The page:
Formulating recipes advice for fast or slow tracing

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Oct 17, 2014
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Dunedin New Zealand

I've been working on formulating soap recipes using fatty acid profiles. My question is can you look at a recipe and tell if it will trace really fast? That would be more to do with the oils wouldn't it? What makes an oil trace quickly, does it come back to it's fatty acid profile? Or is there just a list of oils. I know that olive oil is slow and cocoa butter is fast, but if I have 2% cocoa butter in a recipe will that speed up trace by itself or is it a holistic whole recipe thing?

Thanks for your advice, apologies for the vagueness and apologies if I have posted this in the wrong place as it isn't a recipe per se.


Supporting Member
Aug 1, 2013
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It is more about the FO/EO for me than anything else. My base recipes trace very slowly, but those FOs can give you soap on a stick in a hurry. Other than that, you will learn which recipes/fragrances trace faster through experience.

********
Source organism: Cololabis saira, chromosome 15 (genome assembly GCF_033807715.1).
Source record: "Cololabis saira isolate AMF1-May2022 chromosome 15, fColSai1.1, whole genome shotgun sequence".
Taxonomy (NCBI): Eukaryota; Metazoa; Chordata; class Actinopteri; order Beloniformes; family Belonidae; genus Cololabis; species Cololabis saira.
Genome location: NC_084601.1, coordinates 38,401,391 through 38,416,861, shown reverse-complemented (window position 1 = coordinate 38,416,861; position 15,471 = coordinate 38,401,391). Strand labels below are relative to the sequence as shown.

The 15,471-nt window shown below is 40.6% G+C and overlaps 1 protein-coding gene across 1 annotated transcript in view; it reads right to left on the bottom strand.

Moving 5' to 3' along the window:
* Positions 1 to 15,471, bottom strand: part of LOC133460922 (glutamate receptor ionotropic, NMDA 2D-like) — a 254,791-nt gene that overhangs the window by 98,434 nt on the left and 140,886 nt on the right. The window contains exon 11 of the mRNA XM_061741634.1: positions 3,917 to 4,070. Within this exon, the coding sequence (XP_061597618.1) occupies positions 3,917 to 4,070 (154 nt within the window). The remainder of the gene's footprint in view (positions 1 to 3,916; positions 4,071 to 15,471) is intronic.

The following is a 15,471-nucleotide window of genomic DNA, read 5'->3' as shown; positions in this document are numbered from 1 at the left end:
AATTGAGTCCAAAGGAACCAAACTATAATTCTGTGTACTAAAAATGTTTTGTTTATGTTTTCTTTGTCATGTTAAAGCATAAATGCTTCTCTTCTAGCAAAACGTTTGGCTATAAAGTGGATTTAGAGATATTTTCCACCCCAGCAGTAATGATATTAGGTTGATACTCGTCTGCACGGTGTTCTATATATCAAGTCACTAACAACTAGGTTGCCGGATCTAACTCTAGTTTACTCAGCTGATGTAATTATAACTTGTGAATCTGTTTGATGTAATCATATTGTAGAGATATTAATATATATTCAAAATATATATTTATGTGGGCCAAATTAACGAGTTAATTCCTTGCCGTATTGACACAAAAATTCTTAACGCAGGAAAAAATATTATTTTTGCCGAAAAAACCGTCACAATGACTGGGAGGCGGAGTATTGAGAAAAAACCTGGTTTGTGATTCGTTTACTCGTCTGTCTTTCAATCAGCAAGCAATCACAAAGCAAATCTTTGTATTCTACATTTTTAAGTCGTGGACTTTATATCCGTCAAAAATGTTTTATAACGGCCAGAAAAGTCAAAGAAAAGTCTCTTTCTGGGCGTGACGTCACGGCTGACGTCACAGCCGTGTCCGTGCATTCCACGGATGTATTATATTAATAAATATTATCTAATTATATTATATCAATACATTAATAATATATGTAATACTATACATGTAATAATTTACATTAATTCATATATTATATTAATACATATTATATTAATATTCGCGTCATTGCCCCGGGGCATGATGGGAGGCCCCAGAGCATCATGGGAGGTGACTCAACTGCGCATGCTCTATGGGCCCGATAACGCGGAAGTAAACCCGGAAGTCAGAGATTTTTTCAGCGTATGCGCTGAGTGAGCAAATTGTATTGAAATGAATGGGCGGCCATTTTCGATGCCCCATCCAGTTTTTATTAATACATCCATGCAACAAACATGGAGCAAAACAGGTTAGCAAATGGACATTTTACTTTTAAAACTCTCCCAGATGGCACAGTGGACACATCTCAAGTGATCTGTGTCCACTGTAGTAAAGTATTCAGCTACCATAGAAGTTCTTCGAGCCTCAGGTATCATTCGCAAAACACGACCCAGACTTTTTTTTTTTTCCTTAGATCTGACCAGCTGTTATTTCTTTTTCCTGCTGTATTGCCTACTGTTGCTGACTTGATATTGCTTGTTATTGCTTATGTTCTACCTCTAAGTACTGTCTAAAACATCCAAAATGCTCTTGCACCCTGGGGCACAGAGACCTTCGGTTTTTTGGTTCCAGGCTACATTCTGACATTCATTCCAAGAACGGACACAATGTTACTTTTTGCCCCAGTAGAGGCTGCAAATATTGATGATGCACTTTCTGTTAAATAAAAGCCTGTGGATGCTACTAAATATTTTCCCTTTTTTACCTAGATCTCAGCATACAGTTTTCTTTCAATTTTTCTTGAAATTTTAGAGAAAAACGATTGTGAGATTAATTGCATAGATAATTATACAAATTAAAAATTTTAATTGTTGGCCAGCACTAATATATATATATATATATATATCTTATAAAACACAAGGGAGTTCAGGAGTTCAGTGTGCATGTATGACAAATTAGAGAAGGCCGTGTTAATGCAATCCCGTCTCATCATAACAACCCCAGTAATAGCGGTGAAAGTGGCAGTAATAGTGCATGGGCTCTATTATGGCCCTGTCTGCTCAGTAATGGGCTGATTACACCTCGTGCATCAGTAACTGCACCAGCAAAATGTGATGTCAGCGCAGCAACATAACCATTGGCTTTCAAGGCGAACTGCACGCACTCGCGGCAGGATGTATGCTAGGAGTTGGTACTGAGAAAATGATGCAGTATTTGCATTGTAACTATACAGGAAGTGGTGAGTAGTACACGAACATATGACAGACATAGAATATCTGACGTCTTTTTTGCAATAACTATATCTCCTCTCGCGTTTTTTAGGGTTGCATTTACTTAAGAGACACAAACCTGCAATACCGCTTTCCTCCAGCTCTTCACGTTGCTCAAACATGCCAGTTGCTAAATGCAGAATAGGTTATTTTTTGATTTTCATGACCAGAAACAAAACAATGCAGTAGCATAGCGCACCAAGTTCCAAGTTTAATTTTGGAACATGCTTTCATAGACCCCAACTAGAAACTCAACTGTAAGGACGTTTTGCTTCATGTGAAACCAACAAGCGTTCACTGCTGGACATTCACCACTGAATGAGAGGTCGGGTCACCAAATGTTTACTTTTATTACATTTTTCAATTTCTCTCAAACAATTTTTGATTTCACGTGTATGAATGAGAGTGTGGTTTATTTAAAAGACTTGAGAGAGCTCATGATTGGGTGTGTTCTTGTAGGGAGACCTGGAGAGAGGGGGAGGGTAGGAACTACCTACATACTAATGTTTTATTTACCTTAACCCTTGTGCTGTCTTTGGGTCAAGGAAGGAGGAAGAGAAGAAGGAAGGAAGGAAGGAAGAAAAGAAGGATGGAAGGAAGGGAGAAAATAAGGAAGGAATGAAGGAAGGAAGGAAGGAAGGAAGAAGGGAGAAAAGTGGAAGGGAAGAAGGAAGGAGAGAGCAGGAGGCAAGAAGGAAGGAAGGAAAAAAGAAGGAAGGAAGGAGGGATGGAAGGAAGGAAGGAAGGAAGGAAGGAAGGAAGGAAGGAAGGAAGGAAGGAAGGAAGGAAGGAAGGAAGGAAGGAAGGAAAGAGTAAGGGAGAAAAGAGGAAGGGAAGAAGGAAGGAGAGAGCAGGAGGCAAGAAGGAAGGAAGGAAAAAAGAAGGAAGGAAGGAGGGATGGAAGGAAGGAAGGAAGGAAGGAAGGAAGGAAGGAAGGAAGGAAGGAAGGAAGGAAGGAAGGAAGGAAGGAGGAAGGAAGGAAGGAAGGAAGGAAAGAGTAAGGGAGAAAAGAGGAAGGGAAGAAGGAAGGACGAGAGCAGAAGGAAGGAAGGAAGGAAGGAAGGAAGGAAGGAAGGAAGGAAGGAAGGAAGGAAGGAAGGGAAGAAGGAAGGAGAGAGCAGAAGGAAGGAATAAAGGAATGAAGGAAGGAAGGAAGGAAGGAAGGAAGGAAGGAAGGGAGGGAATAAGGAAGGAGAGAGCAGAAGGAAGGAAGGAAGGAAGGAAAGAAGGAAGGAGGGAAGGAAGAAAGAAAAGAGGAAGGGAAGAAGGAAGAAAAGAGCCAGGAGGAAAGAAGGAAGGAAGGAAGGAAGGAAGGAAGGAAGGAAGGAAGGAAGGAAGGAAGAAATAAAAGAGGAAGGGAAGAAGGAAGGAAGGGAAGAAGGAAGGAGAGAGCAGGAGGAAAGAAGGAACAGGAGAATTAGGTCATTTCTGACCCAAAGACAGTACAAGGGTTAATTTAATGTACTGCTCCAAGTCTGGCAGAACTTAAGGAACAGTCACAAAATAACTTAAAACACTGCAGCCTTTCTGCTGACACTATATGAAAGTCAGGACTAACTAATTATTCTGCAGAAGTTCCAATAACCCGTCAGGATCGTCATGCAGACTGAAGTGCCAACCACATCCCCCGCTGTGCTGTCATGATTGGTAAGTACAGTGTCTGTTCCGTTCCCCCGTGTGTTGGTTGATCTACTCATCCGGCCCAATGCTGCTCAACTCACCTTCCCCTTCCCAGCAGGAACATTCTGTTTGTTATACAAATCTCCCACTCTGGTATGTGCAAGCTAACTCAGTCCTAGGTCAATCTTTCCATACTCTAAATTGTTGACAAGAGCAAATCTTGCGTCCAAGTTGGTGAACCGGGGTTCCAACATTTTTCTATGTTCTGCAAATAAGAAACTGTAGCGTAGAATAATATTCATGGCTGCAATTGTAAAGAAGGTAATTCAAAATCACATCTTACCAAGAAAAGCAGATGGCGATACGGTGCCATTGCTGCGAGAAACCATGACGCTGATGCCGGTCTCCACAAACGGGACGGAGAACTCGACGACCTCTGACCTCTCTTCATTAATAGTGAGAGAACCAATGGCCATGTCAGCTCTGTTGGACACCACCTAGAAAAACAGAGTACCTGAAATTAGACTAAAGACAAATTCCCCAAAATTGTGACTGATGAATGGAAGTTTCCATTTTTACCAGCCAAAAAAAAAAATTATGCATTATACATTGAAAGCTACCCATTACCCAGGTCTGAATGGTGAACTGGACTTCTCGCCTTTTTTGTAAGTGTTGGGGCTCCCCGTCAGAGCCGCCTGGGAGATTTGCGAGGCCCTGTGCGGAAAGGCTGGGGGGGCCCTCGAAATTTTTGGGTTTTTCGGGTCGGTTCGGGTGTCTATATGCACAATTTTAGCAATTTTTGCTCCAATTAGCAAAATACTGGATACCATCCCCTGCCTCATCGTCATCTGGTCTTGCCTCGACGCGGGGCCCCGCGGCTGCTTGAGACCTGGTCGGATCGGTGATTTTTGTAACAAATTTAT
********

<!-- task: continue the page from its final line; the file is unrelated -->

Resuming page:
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Apr 11, 2015
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New York City
I like ngian's link. Maybe the only thing left out was free fatty acids.

Free fatty acids result from triglycerides (oil molecules) that have been broken up. This can happen over time, often accelerated by heat and moisture. Increasing FFAs is one part of oils turning rancid, though it's not the part that makes them smelly.

In contrast to triglycerides, free fatty acids saponify instantly. The stearic acid flake or bead that is sometimes used in soaping is free fatty acid and demonstrates the effect. More than a very small percentage will seize up your batch.

So, if you want slow trace, you should be sure to use fresh, good quality oils. The FFA content of oil can increase over time and speed trace. Certain oils can also typically have higher FFA amounts. This can include tropical butters, especially unrefined, and some olive pomace oils, so these might not be the best ingredients to avoid fast trace,

I would also add that I had the same impression about lauric and myristic acid (characteristic of coconut oil) accelerating trace as stated in that article. However, it turns out that 100% coconut oil doesn't trace all that fast, so maybe that's overstated.


Well-Known Member
Oct 29, 2014
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Eagle Point, Oregon
If you keep you hard oils down to 45%, and use full water, or only slightly discounted water, and don't over mix (mix just to emulsion to buy time when using a lot of colors)and don't use a notorious fast tracing FO, you should have a good recipe that will give you plenty of time for anything you want to do.

My latest recipe has 48 hard oils, but 10% of those is lard, which is a bit more forgiving than say Palm oil, which is a faster tracer than Lard. The butters are also faster tracers, although my latest recipe has 9 Mango butter, and seems to be OK, so far.
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